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Lushan Temple

Ruins of Murasaki Shikibu's mansion with beautiful Genji garden [Rozanji Temple] / Hikaru Genji was born [Kyoto Imperial Palace] / Place related to the Tale of Genji

The main character of the 2024 NHK Taiga drama will be Murasaki Shikibu. A series focusing on ``The Tale of Genji,'' which she wrote. This time, we visited [Rozanji Temple], which is known as the ruins of Murasaki Shikibu's residence, and [Kyoto Imperial Palace], where you can feel the Heian culture.

1.What is The Tale of Genji?

A Japanese long story created by Murasaki Shikibu in the middle of the Heian period. Through the main character Hikaru Genji, the aristocratic society of the Heian period is depicted, including love, glory and downfall, political desires and power struggles.

2.To the ruins of the mansion where Murasaki Shikibu completed his story and spent his life [Rozandera]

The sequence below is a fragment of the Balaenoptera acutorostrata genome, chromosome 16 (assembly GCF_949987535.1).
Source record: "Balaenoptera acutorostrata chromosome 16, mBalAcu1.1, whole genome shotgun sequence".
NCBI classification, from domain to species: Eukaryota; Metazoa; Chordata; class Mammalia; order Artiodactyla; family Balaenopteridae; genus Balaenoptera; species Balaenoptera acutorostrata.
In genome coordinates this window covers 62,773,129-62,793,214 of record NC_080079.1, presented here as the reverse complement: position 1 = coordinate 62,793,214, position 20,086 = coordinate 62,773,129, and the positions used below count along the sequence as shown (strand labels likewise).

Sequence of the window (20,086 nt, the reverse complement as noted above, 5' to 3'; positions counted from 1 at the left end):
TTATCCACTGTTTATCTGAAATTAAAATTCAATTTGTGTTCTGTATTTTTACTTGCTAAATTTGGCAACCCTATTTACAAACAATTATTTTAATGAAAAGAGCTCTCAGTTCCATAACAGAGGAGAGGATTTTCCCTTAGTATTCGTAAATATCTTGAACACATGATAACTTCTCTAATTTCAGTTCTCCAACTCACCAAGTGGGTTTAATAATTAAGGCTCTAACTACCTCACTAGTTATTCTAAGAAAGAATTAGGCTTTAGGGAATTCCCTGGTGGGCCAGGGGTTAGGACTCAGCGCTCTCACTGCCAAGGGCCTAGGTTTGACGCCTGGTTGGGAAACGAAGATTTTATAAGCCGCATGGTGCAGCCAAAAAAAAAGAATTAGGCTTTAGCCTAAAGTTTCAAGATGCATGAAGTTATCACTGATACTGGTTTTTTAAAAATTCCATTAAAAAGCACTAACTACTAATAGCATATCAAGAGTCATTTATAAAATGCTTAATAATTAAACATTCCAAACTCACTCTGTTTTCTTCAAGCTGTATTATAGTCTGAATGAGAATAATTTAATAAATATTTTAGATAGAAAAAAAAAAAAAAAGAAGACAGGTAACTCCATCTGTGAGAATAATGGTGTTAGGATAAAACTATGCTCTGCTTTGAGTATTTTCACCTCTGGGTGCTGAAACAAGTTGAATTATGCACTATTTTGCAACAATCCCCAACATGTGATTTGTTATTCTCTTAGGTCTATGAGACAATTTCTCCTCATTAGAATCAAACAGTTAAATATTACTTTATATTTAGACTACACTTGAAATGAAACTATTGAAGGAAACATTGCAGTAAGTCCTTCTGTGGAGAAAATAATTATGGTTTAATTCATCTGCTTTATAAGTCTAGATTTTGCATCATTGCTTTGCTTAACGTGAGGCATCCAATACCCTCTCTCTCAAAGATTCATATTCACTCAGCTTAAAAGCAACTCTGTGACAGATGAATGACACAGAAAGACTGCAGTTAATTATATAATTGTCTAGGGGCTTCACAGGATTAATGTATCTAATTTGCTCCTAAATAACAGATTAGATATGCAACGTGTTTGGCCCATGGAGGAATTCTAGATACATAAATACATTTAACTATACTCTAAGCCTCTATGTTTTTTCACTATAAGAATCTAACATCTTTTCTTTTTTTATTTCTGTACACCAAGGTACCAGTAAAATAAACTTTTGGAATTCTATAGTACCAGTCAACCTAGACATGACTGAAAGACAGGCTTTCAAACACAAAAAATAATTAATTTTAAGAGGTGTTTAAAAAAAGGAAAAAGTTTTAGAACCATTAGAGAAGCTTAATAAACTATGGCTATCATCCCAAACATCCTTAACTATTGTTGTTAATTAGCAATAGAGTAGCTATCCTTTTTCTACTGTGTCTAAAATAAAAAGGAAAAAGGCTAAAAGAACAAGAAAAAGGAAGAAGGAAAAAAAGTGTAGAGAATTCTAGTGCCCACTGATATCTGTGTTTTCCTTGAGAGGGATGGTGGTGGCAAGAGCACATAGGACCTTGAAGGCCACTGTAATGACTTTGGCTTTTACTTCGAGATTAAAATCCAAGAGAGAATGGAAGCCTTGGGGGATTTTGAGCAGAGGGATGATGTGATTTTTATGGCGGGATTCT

[Rozanji Temple], which has its origins in the Heian period, moved to its current location around 1573 (Tensho 1). It has long been said that this was the site of Murasaki Shikibu's residence, but this was only confirmed in 1965 (Showa 40).

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“Archaeologist Dr. Fumie Tsunoda read ancient documents and found that Murasaki Shikibu lived in this place. It is believed that this is where they grew up,'' said Tomonobu Machida, chief butler of [Rozanji Temple].

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Murasaki Shikibu statue (seated statue) in front of the reception desk